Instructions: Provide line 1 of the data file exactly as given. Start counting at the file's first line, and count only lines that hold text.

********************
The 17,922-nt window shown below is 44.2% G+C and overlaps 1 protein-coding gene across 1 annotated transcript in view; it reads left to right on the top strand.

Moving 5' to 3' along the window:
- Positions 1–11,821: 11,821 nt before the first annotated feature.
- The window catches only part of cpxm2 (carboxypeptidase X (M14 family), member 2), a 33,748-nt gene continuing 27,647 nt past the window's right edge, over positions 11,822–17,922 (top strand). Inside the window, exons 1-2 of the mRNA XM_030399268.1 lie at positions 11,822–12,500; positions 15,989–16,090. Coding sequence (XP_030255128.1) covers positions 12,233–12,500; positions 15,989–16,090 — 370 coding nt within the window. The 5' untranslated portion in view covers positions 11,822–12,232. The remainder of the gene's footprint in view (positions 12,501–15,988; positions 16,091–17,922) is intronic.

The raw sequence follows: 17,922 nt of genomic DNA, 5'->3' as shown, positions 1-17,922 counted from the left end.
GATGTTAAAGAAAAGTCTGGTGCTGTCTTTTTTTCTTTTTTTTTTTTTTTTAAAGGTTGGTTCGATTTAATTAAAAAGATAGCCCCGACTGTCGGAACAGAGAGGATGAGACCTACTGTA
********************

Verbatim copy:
The 17,922-nt window shown below is 44.2% G+C and overlaps 1 protein-coding gene across 1 annotated transcript in view; it reads left to right on the top strand.